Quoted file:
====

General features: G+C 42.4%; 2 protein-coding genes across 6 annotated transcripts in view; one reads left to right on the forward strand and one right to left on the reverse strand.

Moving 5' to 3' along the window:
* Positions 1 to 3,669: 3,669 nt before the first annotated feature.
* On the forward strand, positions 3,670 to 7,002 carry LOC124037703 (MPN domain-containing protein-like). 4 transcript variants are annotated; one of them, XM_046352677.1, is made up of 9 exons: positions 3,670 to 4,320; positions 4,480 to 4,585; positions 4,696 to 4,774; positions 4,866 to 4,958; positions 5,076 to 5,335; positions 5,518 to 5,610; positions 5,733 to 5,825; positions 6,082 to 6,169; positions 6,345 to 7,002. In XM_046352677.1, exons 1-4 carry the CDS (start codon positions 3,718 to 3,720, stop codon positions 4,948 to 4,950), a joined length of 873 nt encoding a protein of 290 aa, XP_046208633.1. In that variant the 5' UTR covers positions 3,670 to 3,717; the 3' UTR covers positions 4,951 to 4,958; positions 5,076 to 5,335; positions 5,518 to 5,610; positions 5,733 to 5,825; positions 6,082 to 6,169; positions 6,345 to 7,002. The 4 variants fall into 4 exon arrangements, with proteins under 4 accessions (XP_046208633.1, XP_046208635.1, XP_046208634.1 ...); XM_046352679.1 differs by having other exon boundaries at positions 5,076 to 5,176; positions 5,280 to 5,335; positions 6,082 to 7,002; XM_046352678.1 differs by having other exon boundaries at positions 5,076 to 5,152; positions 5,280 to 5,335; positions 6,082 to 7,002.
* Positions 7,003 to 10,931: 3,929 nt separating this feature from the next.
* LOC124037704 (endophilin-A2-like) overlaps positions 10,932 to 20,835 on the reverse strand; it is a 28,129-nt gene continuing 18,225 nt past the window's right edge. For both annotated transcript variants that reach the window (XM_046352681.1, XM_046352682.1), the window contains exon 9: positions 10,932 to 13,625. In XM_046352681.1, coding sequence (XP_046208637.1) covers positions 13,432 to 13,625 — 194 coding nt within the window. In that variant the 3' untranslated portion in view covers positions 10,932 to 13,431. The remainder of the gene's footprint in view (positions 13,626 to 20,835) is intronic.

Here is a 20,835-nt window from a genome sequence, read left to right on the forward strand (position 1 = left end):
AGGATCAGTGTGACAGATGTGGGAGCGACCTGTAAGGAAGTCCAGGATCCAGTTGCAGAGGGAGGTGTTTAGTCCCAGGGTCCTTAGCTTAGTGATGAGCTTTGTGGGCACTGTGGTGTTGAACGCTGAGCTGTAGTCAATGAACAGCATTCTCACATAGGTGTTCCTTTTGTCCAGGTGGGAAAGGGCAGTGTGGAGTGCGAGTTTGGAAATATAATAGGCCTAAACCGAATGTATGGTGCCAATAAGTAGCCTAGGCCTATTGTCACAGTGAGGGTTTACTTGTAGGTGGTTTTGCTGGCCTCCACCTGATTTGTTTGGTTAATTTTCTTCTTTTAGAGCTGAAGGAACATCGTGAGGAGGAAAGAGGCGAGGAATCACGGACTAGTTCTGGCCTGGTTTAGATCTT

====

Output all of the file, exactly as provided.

General features: G+C 42.4%; 2 protein-coding genes across 6 annotated transcripts in view; one reads left to right on the forward strand and one right to left on the reverse strand.

Moving 5' to 3' along the window:
* Positions 1 to 3,669: 3,669 nt before the first annotated feature.
* On the forward strand, positions 3,670 to 7,002 carry LOC124037703 (MPN domain-containing protein-like). 4 transcript variants are annotated; one of them, XM_046352677.1, is made up of 9 exons: positions 3,670 to 4,320; positions 4,480 to 4,585; positions 4,696 to 4,774; positions 4,866 to 4,958; positions 5,076 to 5,335; positions 5,518 to 5,610; positions 5,733 to 5,825; positions 6,082 to 6,169; positions 6,345 to 7,002. In XM_046352677.1, exons 1-4 carry the CDS (start codon positions 3,718 to 3,720, stop codon positions 4,948 to 4,950), a joined length of 873 nt encoding a protein of 290 aa, XP_046208633.1. In that variant the 5' UTR covers positions 3,670 to 3,717; the 3' UTR covers positions 4,951 to 4,958; positions 5,076 to 5,335; positions 5,518 to 5,610; positions 5,733 to 5,825; positions 6,082 to 6,169; positions 6,345 to 7,002. The 4 variants fall into 4 exon arrangements, with proteins under 4 accessions (XP_046208633.1, XP_046208635.1, XP_046208634.1 ...); XM_046352679.1 differs by having other exon boundaries at positions 5,076 to 5,176; positions 5,280 to 5,335; positions 6,082 to 7,002; XM_046352678.1 differs by having other exon boundaries at positions 5,076 to 5,152; positions 5,280 to 5,335; positions 6,082 to 7,002.
* Positions 7,003 to 10,931: 3,929 nt separating this feature from the next.
* LOC124037704 (endophilin-A2-like) overlaps positions 10,932 to 20,835 on the reverse strand; it is a 28,129-nt gene continuing 18,225 nt past the window's right edge. For both annotated transcript variants that reach the window (XM_046352681.1, XM_046352682.1), the window contains exon 9: positions 10,932 to 13,625. In XM_046352681.1, coding sequence (XP_046208637.1) covers positions 13,432 to 13,625 — 194 coding nt within the window. In that variant the 3' untranslated portion in view covers positions 10,932 to 13,431. The remainder of the gene's footprint in view (positions 13,626 to 20,835) is intronic.

Here is a 20,835-nt window from a genome sequence, read left to right on the forward strand (position 1 = left end):
AGGATCAGTGTGACAGATGTGGGAGCGACCTGTAAGGAAGTCCAGGATCCAGTTGCAGAGGGAGGTGTTTAGTCCCAGGGTCCTTAGCTTAGTGATGAGCTTTGTGGGCACTGTGGTGTTGAACGCTGAGCTGTAGTCAATGAACAGCATTCTCACATAGGTGTTCCTTTTGTCCAGGTGGGAAAGGGCAGTGTGGAGTGCGAGTTTGGAAATATAATAGGCCTAAACCGAATGTATGGTGCCAATAAGTAGCCTAGGCCTATTGTCACAGTGAGGGTTTACTTGTAGGTGGTTTTGCTGGCCTCCACCTGATTTGTTTGGTTAATTTTCTTCTTTTAGAGCTGAAGGAACATCGTGAGGAGGAAAGAGGCGAGGAATCACGGACTAGTTCTGGCCTGGTTTAGATCTT